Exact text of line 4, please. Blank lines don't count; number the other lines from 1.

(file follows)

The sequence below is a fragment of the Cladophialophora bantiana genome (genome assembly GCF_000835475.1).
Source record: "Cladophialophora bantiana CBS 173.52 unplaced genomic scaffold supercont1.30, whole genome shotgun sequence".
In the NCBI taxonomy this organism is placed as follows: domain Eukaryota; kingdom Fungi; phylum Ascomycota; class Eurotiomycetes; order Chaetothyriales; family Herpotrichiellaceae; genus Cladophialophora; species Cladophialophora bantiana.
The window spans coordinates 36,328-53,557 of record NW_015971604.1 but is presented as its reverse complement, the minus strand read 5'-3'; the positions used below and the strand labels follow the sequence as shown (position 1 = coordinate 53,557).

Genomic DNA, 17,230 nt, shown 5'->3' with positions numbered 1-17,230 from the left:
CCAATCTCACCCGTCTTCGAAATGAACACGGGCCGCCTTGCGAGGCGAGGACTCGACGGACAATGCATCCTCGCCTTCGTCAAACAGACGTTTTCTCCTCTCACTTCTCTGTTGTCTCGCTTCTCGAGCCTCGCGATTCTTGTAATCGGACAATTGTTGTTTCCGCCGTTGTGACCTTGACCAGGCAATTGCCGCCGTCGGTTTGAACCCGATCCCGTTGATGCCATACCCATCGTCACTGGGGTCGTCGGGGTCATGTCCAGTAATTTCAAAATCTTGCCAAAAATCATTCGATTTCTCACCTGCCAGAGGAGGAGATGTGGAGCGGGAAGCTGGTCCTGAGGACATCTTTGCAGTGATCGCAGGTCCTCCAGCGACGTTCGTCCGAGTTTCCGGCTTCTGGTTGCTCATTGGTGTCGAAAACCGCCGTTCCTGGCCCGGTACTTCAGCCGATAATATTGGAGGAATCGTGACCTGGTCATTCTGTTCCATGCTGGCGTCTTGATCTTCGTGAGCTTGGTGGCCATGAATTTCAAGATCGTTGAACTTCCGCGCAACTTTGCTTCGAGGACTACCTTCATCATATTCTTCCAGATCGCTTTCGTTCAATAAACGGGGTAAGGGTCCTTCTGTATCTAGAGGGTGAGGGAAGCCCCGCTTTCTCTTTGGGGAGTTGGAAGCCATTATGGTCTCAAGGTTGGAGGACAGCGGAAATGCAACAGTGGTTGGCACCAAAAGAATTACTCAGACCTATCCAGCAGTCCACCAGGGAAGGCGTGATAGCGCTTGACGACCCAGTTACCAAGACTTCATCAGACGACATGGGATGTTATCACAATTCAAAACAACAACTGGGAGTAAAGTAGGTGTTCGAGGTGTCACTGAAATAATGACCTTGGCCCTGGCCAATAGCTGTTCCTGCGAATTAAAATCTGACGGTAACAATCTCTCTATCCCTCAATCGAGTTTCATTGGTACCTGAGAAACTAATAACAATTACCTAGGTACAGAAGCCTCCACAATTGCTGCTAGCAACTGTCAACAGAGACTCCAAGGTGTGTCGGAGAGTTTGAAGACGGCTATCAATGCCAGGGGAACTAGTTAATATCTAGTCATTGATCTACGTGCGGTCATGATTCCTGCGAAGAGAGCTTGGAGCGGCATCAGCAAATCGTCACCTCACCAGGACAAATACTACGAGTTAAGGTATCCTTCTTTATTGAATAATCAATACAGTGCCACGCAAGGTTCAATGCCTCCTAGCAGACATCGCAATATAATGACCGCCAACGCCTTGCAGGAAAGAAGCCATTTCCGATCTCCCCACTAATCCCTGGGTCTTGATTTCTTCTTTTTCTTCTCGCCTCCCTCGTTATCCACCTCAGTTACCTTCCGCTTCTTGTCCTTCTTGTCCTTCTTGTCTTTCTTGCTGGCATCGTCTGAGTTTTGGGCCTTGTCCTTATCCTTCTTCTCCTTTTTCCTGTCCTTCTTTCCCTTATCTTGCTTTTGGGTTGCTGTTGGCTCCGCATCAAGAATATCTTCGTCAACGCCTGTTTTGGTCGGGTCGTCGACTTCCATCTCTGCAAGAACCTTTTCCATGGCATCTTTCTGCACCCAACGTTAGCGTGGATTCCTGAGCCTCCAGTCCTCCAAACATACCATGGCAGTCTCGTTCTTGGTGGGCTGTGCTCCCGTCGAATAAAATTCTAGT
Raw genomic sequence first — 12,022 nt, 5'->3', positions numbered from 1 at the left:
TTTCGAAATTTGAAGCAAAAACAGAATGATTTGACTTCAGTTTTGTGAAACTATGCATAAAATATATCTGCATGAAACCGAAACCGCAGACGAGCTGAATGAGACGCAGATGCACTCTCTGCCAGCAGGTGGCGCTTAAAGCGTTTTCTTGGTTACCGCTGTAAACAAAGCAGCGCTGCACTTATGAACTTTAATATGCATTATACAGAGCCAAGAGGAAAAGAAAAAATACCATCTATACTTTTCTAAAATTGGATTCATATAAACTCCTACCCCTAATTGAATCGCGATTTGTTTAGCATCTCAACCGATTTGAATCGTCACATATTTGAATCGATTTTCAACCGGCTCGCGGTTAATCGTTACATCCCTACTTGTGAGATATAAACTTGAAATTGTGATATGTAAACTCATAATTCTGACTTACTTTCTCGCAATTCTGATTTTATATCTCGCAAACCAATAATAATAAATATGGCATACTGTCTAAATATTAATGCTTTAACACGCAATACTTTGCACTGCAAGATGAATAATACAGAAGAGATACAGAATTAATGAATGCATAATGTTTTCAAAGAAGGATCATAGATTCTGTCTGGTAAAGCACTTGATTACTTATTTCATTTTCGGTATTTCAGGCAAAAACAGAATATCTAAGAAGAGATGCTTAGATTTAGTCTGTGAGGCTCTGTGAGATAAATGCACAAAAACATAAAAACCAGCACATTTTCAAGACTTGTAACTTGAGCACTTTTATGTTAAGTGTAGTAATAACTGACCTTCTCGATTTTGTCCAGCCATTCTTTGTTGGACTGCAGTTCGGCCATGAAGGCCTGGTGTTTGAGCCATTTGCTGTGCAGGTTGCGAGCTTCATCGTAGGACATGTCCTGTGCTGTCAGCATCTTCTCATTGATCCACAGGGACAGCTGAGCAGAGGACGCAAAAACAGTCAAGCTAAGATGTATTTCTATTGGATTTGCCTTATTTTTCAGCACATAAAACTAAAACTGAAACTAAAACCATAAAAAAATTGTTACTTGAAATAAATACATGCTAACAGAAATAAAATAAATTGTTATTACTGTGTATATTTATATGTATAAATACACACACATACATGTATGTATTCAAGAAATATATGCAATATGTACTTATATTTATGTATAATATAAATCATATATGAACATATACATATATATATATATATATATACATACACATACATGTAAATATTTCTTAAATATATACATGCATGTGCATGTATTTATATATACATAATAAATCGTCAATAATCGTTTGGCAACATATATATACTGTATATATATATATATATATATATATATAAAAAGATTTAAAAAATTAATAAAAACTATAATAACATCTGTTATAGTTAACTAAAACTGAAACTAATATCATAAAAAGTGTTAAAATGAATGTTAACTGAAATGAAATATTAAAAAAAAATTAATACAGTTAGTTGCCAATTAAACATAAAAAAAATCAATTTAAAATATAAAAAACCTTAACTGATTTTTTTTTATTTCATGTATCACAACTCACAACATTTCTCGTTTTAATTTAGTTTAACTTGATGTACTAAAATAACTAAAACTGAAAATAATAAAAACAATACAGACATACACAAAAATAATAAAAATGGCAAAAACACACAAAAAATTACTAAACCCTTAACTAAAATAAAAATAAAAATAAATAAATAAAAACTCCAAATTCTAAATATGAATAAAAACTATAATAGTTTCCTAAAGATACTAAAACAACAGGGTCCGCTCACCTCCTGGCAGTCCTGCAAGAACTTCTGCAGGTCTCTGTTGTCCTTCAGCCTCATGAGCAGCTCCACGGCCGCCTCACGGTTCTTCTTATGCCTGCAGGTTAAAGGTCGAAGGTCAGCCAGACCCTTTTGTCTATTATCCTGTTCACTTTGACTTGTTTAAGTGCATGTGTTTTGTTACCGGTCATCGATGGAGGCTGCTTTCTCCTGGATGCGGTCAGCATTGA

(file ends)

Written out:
The window spans coordinates 36,328-53,557 of record NW_015971604.1 but is presented as its reverse complement, the minus strand read 5'-3'; the positions used below and the strand labels follow the sequence as shown (position 1 = coordinate 53,557).